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Growing as a Community with Julie Lythcott-Haims: Raising Happy, Healthy, Successful Adults

New York Times bestselling author of How to Raise an Adult and young adult expert Julie Lythcott-Haims made an impact when she visited Country Day on November 11, 2022.

In her four presentations (Upper School Student Assembly, DAF Executive Luncheon, Upper School Faculty Professional Development Meeting, Parent Speaker Series Keynote), she shared invaluable tips and insights for raising and becoming a happy, healthy, successful adult through storytelling and personal reflection. Thank you to Steve Wall for his leadership in leading this program, and the Parents’ Association for all of their support.  

Julie Lythcott-Hains

How to Be an Adult: Tips for Young Adults

First, Mrs. Lythcott-Haims spoke to Upper School students at a morning assembly on "How to be an independent, empathetic, compassionate, inclusive adult." Here are some tips she shared for young adults:

  1. Take stock of what you learned during the pandemic.
  2. Discard useless childhood norms, including "Just do your best." and "Don't talk to strangers."
  3. Learn to think and do for yourself.
  4. Stop Pleasing Others.
  5. Unleash Your Superpower.

Read more.


How to Raise an Adult: Tips for Parents

The keynote event was held in the evening in Gorelick Theater for a full audience of parents and community members. Here’s her “Four… Three… Two… One… Go!” method for raising adults:

FOUR: The four steps for teaching your child any skill (which she learned from her friend Stacey Ashlund):

  • You do it for them
  • You do it with them
  • You watch them do it
  • They do it on their own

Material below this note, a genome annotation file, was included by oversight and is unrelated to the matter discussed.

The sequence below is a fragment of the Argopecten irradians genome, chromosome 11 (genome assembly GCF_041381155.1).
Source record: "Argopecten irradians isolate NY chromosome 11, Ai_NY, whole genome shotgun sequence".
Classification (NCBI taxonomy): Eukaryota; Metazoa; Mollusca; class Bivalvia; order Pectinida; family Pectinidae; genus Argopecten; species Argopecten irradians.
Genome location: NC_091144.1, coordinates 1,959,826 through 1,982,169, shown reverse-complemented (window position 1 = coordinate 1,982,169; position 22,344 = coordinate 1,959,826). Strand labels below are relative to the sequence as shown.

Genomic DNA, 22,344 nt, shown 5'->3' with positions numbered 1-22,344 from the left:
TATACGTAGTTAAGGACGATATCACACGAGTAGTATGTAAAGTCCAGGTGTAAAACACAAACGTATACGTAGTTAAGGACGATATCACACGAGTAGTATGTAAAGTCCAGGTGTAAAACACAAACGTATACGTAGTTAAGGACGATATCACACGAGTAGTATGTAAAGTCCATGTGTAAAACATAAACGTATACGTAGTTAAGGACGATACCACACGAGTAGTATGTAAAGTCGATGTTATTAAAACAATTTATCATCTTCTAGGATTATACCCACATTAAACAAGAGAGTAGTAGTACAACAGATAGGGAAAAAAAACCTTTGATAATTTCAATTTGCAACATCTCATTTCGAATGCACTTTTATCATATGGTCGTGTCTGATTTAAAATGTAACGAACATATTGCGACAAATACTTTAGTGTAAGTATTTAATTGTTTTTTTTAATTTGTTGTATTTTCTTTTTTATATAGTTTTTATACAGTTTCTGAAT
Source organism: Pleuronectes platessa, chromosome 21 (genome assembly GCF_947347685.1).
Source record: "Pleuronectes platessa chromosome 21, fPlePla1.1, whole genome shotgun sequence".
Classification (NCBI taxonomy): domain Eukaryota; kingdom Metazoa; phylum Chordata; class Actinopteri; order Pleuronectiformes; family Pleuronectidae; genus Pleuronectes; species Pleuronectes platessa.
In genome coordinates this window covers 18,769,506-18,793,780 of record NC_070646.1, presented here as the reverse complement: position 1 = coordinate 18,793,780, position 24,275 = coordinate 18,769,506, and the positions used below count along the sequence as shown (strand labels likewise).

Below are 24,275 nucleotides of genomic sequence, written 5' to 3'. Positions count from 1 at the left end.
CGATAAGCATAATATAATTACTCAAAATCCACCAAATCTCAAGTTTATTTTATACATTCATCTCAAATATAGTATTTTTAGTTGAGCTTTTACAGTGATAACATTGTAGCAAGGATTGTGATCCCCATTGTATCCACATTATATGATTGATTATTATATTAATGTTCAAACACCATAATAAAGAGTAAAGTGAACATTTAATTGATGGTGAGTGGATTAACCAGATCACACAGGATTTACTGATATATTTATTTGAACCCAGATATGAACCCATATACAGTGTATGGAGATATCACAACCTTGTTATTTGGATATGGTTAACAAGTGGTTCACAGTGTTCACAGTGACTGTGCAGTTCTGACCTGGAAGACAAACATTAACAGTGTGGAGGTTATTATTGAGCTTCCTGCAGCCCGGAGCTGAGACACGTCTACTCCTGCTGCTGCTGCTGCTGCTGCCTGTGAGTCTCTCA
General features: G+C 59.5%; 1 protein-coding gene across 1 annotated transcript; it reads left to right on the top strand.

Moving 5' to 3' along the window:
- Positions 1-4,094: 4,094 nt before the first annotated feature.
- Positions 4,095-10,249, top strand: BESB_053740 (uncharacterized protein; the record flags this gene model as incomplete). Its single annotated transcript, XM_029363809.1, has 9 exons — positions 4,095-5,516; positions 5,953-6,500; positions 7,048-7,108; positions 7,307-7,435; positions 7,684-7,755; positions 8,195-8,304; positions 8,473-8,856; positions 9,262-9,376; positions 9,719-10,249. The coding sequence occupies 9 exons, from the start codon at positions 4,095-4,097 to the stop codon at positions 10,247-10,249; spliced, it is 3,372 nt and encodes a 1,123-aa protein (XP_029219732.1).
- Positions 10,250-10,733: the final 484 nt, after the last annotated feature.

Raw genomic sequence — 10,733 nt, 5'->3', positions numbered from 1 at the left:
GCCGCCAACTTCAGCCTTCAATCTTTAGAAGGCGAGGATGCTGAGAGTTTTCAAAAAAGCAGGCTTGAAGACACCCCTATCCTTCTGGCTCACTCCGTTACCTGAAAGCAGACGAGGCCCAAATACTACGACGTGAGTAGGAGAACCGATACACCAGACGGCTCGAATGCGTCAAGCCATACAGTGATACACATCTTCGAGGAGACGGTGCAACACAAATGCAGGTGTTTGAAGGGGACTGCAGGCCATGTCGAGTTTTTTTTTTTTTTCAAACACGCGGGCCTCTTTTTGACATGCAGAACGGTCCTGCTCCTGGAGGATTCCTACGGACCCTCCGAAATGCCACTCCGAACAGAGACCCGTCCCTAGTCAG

THREE: The three things you gotta stop doing ASAP:

  • Stop saying “we” when you really mean your child (e.g. “We’re on the soccer team.” No, you’re not!)
  • Stop arguing with teachers, coaches, etc. Teach your kid to respectfully advocate for themselves.
  • Stop doing their homework.

TWO: The two things that really matter when it comes to parenting: Chores and love. She also covers chores and love in her TED Talk.

ONE: The one-week cleanse to get your relationship with your kid back on track:

  • Put down your technology (and make them put down theirs), look them in the eye, and start by saying this:
    • “Hey kid, I know I’m always asking you about how you did on tests, why you got the grade you got, whether you’ve done your homework, and whatnot, and I know that that can make you feel like I think you don’t care about these things. I’m sorry about that.” (i.e. define and own the problem)
  • Then this: “I know you do care.” (i.e. reinforce their agency)
  • Then this: “So, I’ve decided that for one week I’m not going to ask a single thing about your academics. Tests, homework, projects, whatever it may be, I’m not going to ask.” (i.e. make a commitment to do things differently)
  • And finally: “I know you’ve got this.” (i.e. reinforce their agency again, and show you believe in them)

Read more from Julie

What is the Parent Speaker Series?

In our commitment to fostering a community of lifelong learners, the Parent Speaker Series was created to provide opportunities for parents and other members of the school community to learn from distinguished experts in a variety of fields to explore or discuss today’s important trends in education and relevant parenting issues. Through this JK-12 community experience, we are committed to supporting our parents in their parenting journey while seeking to create shared experiences, fellowship, and understanding.

This year, we opened the opportunity to the community with a measured approach. Being able to extend these resources beyond our community speaks to our mission of service and inclusivity.